Sights & Sounds
By Mike Evans
THE WONDERFUL ACOUSTIC/ELECTRIC CLASH
GOTYE — Making Mirrors
THE GOOD: Australian singer/songwriter/multi-instrumentalist/producer Wouter De Backer (stage name Gotye) returns with his third full-length and first significant international release.
THE BAD: No gripes. Please realize this guy is a hell of a lot better than most “flavors of the month.”
THE NITTY GRITTY: I only say that because his duet with Kimbra, “Somebody That I Used To Know” has been slowly climbing up various charts across the globe for nearly a year. I went into Mirrors with low expectations myself (always leery of the mainstream) and was pleasantly surprised by a multi-layered mix of obscure samples, keyboard wizardry, hushed vocals and rock solid songwriting. Songs like the aforementioned hit and the more forceful “Smoke and Mirrors” are accomplished enough to hold their own in more stripped down settings, but Gotye’s production only makes all the compositions that much more enticing.
The record’s most distinct moment though is the quirky “State of the Art,” a subtle funk piece praising a vintage Lowrey organ, complete with features like “Genie Bass” and “Magic Swing Piano.” My parents actually had one of those in the late ’70s. (How uncool is that?)
BUY IT?: Yes.
THE SHINS — Port of Morrow
THE GOOD: Indie rock’s Shins have regrouped, shuffled their line-up, and signed a distribution deal with a major label. But how’s their first album in five years?
THE BAD: No gripes.
THE NITTY GRITTY: After taking a break and messing around with producer Danger Mouse on the side project Broken Bells, frontman and songwriter James Mercer is back home. And home feels good.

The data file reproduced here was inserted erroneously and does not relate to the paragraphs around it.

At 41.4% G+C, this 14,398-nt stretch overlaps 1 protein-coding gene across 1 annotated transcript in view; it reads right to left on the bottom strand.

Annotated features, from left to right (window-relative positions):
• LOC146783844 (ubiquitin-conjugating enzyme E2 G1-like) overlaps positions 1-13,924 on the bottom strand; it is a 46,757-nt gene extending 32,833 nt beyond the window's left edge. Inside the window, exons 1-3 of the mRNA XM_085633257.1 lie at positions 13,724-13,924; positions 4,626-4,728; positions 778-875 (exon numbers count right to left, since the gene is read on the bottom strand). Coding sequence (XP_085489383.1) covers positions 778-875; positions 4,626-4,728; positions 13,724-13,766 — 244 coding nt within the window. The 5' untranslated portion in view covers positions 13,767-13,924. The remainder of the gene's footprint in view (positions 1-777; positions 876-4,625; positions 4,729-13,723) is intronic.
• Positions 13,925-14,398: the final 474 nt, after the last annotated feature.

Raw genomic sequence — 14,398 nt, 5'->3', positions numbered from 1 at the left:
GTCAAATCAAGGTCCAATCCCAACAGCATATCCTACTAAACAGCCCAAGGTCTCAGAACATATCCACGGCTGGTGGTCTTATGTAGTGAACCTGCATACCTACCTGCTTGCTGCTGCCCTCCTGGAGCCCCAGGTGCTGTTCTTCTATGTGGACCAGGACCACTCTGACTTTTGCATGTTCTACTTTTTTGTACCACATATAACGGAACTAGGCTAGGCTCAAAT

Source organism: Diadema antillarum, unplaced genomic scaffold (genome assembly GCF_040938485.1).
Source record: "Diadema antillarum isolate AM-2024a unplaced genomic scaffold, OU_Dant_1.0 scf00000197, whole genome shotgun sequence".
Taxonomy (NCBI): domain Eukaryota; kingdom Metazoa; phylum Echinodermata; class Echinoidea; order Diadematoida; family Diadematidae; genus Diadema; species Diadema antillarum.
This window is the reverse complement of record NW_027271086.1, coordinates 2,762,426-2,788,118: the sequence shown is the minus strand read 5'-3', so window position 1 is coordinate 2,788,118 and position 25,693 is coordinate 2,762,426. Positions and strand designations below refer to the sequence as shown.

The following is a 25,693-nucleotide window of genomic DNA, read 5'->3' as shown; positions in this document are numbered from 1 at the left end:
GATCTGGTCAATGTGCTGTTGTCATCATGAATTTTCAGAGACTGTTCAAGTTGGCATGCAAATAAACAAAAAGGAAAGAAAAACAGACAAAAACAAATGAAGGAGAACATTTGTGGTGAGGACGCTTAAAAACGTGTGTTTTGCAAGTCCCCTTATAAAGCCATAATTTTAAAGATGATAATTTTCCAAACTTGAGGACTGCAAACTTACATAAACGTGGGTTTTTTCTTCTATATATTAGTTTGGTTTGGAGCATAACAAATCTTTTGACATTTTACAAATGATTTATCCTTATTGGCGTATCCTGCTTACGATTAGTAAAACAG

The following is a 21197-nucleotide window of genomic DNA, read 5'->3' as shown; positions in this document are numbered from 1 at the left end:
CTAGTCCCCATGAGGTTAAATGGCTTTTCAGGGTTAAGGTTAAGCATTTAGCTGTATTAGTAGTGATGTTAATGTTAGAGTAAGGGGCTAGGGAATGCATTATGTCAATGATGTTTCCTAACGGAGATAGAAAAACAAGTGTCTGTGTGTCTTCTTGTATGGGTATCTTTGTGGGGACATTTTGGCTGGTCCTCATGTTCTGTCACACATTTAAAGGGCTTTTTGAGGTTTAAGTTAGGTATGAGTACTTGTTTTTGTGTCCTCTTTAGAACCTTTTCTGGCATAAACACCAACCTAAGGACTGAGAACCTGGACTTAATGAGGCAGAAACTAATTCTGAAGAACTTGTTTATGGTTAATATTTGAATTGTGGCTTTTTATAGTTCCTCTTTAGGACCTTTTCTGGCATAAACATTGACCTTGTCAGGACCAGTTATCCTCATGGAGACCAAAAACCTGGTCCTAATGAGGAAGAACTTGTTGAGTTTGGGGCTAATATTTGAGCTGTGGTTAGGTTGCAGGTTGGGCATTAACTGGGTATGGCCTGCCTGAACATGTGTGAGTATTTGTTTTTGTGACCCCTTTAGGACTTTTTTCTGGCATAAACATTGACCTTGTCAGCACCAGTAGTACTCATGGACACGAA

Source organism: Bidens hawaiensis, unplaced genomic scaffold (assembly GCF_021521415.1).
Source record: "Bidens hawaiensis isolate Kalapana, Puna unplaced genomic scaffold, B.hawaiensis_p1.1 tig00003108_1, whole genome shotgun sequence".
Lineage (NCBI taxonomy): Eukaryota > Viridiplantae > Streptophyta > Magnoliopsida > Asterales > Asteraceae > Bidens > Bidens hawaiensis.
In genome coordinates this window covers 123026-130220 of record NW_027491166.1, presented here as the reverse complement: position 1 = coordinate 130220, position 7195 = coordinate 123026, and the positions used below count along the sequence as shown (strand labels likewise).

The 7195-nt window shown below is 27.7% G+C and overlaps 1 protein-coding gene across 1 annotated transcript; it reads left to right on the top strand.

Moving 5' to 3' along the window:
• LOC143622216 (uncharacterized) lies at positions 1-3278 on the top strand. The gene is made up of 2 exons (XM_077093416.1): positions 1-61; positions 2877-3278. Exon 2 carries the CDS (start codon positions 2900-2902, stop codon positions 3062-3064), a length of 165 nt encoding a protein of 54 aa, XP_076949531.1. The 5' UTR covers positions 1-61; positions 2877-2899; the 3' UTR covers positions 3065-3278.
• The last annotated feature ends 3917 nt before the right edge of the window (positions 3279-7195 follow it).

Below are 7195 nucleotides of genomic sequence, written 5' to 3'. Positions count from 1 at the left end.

Teaming up with producer Greg Kurstin (the Bird and the Bee, Lily Allen) and a bunch of collaborators both old and new, Mercer (the guy is the Shins) delivers a record that touches upon elements from the previous three albums while boldly forging ahead.
Mercer has a rather eclectic bag of tricks this time. Looking for haunting delicate pop with acoustic leanings and ghostly backing vocals? You have “September” and the title cut. How about something more direct, upbeat and wildly catchy? Groove on first single “Simple Song” or “No Way Down.”
Whatever you liked about the band’s other outings, you’ll find in some capacity here. Mercer dodged the “comeback” bullet by actually producing something that lives up to our five-year expectations.
BUY IT?: Definitely.
M WARD — A Wasteland Companion
THE GOOD: Singer/songwriter M Ward is back with his
THE BAD: Companion is a tad “hit and miss,”
but satisfies overall.
THE NITTY GRITTY: Ward’s voice is part weather-beaten, part soothing. His work can seem either cryptic or whimsical (depending on the tune). And the man excels in both intimate settings (just a lone acoustic guitar) and full-blown splashy pop arrangements (his collaborations with Zooey Deschanel under the moniker She and Him).
Companion sees all of these different styles and settings coming together in a set that works at least 80 percent of the time. There’s the ringing pop bliss of “Primitive Girl” played against the smoky jazz-like “The First Time I Ran Away.” The noisy dirge of dissatisfaction “Watch the Show” is the exact opposite to Ward’s modern take on the classic tango “I Get Ideas.”
It’s the usual M Ward mish-mash that somehow remains harmonious, giving us a modern folk-infused album that never feels oppressive or takes itself too seriously. And a more than pleasurable listening experience makes up for any potential lack of substance (although more than a few cuts give us plenty to ponder).
BUY IT?: Sure.
NEW RELEASES – CD
HERE WE GO MAGIC – A Different Ship
KEANE – Strangeland
SILVERUN PICKUPS – Neck of the Woods